A conservative pope

Tuesday, Cardinal Joseph Ratzinger of Germany was chosen to become the 265th pope.

Roman Catholics around the world reacted with a mixture of shock and joy to the announcement Tuesday evening that Cardinal Joseph Ratzinger, one of the most conservative and doctrinally orthodox of the church's cardinals, had been elected as the next pope.

Church bells pealed throughout Rome just after six o'clock, echoing the great bell of St. Peter's, calling hundreds of thousands of people to St, Peter's Square to celebrate Cardinal Ratzinger's surprise elevation to the head of the Catholic Church.

In the second-shortest conclave in a century, the 115 cardinal electors chose one of the late John Paul II's closest advisers - at 78, the oldest pope elected since 1730 - to lead the 1.1 billion-strong Roman Catholic Church.

Though many observers had expected the cardinals to pick a more-moderate figure in order to unite the church's various factions, the fact that John Paul II had named 113 of the electors always made it probable they would name a man in the late pontiff's theological mold.

Mr. Ratzinger's election marks "a clear vote for continuity and, if anything, an even stronger hand on the tiller," says Father Thomas Reese, editor of a Jesuit magazine. "We won't see a change in teaching or policies. This was a vote for continued centralization of the church, and controlling of any kind of dissent and discussion."

That pleased some of those who gathered in front of St. Peter's for a first look at the 265th pope. "I thought it would be him," said Georges Barimousirwe, a Catholic seminarian visiting Rome from Congo. "He is very severe; we need a man who can put the church back into its place."

Waving from a balcony to a screaming crowd in St. Peter's Square less than an hour after billowing white smoke from the Vatican roof had signalled his election, a smiling Ratzinger, who took the papal name Benedict XVI, entrusted himself to the prayers of the faithful, saying that "after the great pope John Paul II, the cardinals have chosen me, a simple, humble worker in the vineyard of the Lord."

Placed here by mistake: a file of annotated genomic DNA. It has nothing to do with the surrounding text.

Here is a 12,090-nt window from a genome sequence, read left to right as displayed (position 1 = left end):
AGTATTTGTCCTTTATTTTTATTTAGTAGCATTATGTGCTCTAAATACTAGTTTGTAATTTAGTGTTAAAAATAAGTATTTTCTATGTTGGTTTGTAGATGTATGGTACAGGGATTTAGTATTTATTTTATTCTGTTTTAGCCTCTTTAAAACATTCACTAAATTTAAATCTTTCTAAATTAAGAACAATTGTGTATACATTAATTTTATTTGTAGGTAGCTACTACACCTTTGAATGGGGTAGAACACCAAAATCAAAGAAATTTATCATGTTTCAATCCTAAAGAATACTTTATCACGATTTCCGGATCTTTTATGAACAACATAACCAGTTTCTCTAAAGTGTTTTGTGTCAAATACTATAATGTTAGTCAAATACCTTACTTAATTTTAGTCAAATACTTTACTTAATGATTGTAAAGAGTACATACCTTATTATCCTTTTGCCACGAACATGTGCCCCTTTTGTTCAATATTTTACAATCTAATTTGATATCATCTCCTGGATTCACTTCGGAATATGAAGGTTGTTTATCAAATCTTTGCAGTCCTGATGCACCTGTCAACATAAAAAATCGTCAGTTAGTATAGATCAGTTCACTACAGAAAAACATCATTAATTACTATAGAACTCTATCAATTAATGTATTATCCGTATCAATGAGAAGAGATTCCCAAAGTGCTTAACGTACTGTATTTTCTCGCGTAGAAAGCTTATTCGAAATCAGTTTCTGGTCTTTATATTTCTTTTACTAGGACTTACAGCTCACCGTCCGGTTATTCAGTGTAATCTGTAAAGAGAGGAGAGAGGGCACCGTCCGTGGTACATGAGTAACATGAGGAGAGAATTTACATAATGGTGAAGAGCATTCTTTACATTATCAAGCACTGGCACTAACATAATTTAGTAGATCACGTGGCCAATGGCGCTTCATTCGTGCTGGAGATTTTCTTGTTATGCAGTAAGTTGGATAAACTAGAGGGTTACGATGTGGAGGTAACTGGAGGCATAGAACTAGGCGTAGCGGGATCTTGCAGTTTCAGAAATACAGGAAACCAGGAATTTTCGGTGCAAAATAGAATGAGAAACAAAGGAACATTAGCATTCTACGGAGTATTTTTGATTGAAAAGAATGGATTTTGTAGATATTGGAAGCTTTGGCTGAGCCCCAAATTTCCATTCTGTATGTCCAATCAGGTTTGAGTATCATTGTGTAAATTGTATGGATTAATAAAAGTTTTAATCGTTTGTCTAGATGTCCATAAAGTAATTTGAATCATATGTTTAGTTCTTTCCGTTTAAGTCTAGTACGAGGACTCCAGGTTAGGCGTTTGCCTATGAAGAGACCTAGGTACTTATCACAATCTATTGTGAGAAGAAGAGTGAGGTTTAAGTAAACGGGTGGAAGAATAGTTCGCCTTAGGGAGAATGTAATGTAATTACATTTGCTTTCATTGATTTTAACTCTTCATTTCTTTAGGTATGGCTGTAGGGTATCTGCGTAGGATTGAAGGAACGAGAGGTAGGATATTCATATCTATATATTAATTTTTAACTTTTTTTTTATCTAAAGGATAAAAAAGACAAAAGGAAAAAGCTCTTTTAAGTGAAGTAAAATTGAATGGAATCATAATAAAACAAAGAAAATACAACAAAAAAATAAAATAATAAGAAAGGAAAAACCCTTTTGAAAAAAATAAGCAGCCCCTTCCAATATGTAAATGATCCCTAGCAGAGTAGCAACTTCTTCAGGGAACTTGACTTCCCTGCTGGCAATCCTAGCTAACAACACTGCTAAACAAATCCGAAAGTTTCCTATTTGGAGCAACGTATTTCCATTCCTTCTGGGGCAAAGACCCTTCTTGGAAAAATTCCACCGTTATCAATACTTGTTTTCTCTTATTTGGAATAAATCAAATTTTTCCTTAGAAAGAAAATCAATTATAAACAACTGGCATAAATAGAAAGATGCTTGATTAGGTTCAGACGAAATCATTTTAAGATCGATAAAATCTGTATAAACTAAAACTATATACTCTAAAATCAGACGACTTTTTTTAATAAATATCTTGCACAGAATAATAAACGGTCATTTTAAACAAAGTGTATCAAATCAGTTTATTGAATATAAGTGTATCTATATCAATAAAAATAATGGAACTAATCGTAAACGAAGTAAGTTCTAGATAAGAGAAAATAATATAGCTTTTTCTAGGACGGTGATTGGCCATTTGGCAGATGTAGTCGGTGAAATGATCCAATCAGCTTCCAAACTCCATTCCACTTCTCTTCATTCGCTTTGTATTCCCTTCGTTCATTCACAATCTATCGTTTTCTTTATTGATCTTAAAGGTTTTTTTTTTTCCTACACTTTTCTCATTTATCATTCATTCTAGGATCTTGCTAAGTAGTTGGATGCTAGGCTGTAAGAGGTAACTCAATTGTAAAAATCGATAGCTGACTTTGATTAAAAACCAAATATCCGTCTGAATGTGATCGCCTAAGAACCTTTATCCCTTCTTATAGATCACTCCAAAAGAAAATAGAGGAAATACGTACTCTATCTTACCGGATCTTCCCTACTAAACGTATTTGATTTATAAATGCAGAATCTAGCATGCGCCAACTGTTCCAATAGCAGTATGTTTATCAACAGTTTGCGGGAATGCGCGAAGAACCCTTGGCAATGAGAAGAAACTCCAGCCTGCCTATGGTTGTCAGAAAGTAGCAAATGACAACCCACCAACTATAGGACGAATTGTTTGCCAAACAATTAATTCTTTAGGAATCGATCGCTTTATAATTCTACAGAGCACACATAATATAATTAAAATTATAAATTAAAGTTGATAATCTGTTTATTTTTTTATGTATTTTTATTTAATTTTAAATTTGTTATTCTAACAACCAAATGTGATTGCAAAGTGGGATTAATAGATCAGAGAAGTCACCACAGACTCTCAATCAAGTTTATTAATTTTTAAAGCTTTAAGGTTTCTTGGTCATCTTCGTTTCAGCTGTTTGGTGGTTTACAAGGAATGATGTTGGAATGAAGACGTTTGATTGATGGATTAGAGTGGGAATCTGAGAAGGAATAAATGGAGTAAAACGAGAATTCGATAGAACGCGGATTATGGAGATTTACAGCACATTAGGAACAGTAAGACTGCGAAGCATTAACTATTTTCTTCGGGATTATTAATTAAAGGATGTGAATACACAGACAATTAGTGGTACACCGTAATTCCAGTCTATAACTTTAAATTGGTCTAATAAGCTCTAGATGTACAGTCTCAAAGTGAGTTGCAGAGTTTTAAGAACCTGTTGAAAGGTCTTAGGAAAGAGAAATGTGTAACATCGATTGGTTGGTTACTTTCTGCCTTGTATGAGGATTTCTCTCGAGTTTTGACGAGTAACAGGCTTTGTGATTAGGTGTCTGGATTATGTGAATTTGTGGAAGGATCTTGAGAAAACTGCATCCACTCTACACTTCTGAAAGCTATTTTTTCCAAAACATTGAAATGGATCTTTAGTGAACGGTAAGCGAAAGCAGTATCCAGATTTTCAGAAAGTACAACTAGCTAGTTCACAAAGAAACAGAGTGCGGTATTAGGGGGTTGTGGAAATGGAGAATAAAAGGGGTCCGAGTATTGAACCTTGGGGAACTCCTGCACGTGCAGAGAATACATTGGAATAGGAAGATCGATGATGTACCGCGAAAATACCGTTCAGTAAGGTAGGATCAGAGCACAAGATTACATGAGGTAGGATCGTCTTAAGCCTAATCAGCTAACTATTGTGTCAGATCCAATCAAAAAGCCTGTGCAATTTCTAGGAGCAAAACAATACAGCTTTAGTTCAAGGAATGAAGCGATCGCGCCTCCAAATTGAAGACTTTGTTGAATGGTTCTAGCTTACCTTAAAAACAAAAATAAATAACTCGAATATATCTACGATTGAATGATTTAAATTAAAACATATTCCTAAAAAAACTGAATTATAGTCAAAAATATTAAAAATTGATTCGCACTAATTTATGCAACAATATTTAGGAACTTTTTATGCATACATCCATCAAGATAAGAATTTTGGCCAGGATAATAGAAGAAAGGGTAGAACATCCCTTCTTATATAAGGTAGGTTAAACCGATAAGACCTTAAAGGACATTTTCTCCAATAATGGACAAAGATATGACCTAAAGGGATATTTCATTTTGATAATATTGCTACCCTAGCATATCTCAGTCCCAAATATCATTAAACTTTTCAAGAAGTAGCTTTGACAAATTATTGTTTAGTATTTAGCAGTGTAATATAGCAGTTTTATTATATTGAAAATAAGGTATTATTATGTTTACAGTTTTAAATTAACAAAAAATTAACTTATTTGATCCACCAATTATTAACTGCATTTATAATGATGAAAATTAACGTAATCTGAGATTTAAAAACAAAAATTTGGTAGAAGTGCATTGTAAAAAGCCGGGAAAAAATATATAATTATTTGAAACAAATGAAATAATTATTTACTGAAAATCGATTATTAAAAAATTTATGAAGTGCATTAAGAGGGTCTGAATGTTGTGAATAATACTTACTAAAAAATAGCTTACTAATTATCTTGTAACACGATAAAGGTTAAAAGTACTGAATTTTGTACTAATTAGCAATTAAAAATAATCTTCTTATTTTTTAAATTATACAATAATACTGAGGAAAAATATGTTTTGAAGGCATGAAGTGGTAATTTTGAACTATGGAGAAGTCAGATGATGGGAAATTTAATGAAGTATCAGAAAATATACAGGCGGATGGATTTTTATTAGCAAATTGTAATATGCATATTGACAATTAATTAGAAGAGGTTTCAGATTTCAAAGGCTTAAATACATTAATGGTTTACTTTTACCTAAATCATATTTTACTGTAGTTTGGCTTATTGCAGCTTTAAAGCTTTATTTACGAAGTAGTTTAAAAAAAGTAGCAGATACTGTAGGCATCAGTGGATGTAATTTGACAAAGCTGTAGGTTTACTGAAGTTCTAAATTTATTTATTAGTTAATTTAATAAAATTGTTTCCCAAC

In 23 years as the Vatican's chief doctrinal enforcer, Ratzinger developed a reputation as a deeply convinced conservative, who discouraged experimentation or modernization of Catholic thought. He became highly unpopular with progressive theologians, some of whom were excommunicated or forbidden to teach as a result of Ratzinger's judgments.

At the same time, the new pope - the first from Germany in more than a thousand years - is known as a quiet and thoughtful man, endowed with personal charm, more interested in ideas than in action and a teacher who speaks ten languages, rather than an administrator.

Born in Bavaria in 1927, Ratzinger first won attention as a liberal theological adviser at the Second Vatican Council (1962-1965), which modernized the church. The Marxism and atheism that partly inspired the 1968 student protests across Europe, however, pushed him to the right, convincing him of the need to defend the faith against rising secularism.

In his sermon at the Mass held Monday just before the cardinals retired to the Sistine Chapel for their conclave, he thundered against what he called "the dictatorship of relativism" in the modern world, which he said jumped "from one extreme to the other, from Marxism to liberalism , up to libertinism, from collectivism to radical individualism, from atheism to a vague religious mysticism.

"To have a clear faith, according to the church's creed is today often labeled fundamentalism," he added.

After stints as a leading theology professor and then archbishop of Munich, Ratzinger was appointed head of the Congregation for the Doctrine of the Faith (CDF), the successor office to the Inquisition, in 1981.